Hi Nadav,

I almost missed your email because you replied only to the list. I understand your argument. I think that my fix addresses a part of it. It says that instructions that do not return should not be removed.

The current implementation of mayReturn is to check the 'noreturn' function attribute. Are you suggesting to add a new attribute that is called 'mustreturn' ? It is as equally difficult to know if a function will halt.

a function would only be 'mustreturn' [*] if you can prove that it must return

in finite time. By default functions would not be 'mustreturn'. Of course it

is not always possible to prove that a function must return even when it does;

in these cases the function would not be marked 'mustreturn', because you only

mark functions that you can prove must return. This is analogous to 'noreturn'

where you only mark a function 'noreturn' if you can prove it doesn't return;

in difficult cases where it doesn't return but you failed to prove it then the

function is not marked 'noreturn'.

The big difference between the mustreturn and noreturn approaches to the

infinite loop problem is that when the noreturn approach gets it wrong then

you get miscompilations, while when the mustreturn approach gets it wrong you

get missed optimizations, not miscompilations. Summary: the MR approach is

always conservatively correct, while the NR rule is not.

Consider the different cases, comparing what happens with the following two

rules for a function (a function which otherwise wouldn't be considered to have

side effects eg because it is readonly and nounwind):

NR rule: the function is considered to have side-effects iff it has the noreturn attribute;

MR rule: the function is considered to have side-effects iff it does not have the mustreturn attribute.

Case 1: a function infinite loops in an obvious way. The function will be

marked NR, and will not be marked MR. Thus both rules say this function has

side effects.

Case 2: a function which obviously does not infinite loop. The function will

not be marked NR, and will be marked MR. Thus both rules say that this

function does not have side effects.

Case 3: a function which always or sometimes infinite loops, but it is too hard

for the optimizers to work this out. Then the function will not be marked NR

(because we failed to prove it is NR, even though it may be), and will not be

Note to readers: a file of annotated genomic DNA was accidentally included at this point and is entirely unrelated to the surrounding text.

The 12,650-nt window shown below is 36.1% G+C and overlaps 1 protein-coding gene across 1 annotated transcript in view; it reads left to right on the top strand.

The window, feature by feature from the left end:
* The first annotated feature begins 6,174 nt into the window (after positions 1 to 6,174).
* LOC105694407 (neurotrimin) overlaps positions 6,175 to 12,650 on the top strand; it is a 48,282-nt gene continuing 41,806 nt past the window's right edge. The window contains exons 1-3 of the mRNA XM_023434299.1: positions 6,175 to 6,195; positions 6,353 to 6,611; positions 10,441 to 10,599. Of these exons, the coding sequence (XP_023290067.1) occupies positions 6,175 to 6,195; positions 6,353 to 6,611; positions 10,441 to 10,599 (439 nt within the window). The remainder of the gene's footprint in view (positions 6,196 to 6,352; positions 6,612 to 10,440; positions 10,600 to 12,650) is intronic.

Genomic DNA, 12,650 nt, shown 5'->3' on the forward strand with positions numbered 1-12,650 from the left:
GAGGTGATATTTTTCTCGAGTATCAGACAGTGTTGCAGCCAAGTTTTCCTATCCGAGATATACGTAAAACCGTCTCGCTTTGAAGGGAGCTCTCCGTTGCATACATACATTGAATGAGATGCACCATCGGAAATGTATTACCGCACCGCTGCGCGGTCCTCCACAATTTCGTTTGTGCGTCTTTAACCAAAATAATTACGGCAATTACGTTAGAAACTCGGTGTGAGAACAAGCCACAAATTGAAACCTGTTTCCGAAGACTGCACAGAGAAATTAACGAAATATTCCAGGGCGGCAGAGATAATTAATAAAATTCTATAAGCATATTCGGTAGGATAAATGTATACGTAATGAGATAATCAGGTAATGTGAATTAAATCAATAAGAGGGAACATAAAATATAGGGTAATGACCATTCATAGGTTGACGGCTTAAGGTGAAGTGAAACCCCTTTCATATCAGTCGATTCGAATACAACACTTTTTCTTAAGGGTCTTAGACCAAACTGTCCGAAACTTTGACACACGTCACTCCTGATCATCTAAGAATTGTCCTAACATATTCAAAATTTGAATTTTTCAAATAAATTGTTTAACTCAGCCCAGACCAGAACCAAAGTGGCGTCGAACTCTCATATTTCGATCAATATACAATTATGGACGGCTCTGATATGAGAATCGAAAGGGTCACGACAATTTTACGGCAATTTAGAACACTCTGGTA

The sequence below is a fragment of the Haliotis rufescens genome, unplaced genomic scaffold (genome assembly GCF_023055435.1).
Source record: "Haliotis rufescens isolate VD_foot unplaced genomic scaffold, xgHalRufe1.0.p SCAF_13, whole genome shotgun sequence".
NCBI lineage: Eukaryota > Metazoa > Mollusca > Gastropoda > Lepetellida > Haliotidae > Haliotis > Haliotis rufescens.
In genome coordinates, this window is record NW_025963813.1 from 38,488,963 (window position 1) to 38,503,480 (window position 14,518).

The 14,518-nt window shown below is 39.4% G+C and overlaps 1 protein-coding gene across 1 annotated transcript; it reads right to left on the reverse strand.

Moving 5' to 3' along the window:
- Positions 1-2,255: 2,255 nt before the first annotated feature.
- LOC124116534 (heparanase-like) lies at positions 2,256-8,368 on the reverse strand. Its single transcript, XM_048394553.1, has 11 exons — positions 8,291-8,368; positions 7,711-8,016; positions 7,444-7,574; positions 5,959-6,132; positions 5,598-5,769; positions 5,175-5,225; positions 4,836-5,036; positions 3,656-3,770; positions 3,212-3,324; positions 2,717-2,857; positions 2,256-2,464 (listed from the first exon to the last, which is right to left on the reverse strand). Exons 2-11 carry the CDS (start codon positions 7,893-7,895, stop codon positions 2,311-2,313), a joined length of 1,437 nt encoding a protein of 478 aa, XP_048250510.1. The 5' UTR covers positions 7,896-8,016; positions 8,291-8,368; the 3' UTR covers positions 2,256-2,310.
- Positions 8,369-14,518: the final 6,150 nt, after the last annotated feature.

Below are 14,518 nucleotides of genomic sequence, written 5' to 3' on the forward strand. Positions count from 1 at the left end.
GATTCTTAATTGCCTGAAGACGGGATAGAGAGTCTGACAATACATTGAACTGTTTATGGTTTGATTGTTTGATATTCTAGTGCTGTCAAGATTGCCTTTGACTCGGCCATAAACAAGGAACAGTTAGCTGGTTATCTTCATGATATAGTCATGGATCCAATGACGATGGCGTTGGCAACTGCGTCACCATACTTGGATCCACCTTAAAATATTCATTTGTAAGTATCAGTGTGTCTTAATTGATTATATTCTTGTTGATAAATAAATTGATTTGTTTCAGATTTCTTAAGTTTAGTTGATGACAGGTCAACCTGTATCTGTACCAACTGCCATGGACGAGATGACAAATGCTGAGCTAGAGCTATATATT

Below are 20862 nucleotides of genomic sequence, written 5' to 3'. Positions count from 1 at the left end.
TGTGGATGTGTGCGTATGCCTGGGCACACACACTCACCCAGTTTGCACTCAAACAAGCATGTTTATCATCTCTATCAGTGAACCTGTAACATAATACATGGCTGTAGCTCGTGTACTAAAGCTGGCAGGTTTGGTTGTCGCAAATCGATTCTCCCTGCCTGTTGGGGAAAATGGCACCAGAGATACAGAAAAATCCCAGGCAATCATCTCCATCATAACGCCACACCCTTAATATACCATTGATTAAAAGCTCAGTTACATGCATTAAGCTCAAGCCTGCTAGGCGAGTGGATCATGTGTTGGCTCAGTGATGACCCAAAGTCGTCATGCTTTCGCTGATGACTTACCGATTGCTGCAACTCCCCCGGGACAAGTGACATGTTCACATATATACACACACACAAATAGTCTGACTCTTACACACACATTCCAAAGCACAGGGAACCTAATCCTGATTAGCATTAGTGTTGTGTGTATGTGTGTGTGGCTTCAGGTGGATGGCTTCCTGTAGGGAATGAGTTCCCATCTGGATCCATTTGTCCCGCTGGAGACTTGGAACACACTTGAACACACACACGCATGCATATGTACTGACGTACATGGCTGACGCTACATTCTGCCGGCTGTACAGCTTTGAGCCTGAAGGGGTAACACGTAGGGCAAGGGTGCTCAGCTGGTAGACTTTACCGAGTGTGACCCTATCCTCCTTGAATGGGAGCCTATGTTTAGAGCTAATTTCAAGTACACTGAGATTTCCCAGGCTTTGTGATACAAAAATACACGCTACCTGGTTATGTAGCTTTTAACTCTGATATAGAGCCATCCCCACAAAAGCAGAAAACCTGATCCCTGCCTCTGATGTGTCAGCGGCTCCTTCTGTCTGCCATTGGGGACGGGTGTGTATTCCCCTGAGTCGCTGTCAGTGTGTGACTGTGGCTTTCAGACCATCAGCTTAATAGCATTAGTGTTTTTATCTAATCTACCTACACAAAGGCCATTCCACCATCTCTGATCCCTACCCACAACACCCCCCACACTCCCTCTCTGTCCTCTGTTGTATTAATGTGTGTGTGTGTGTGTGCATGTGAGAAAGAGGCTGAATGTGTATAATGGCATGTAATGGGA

marked MR (because we must fail to prove it is MR, since it is not MR). Then

the NR rule will say that the function *does not have side-effects*, which is

wrong, and may lead to misoptimization. The MR rule says the function *does

have side-effects* which is correct.

Case 4: a function which never infinite loops, but it is too hard for the

optimizers to work this out. Then the function will not be marked NR (because

we must fail to prove it is NR, since it is not NR), and will not be marked MR

(because it was too hard to prove). Then the NR says that the function does not

have side-effects, which is correct. The MR rule says that the function does

have side-effects, which is wrong, but only results in missed optimizations,

*not* miscompilations.

Notice how in every case in which the NR rule says the function has side-effects

then the MR rule also says it has side-effects. Thus if we implement the MR

rule then the NR rule you added is not useful. On the other hand, as these

examples show, the NR rule is inadequate because it doesn't always say you have

side-effects when sometimes you have. By contrast, the MR rule is always

conservatively correct.

Ciao, Duncan.

[*] The difference between 'mustreturn' and my original 'finite' is the question

of what you say for functions containing a call to 'exit' or something like

that. Such a function doesn't return so 'mustreturn' would be confusing, on the

other hand it completes in finite time, thus 'finite' is not unreasonable. To

some extent which version is better is a judgement call, but I think the best

approach may fall out naturally once someone tries to implement a pass that

computes these attributes, as probably one of them is simpler to reason about,

but for the moment I don't know which one it is.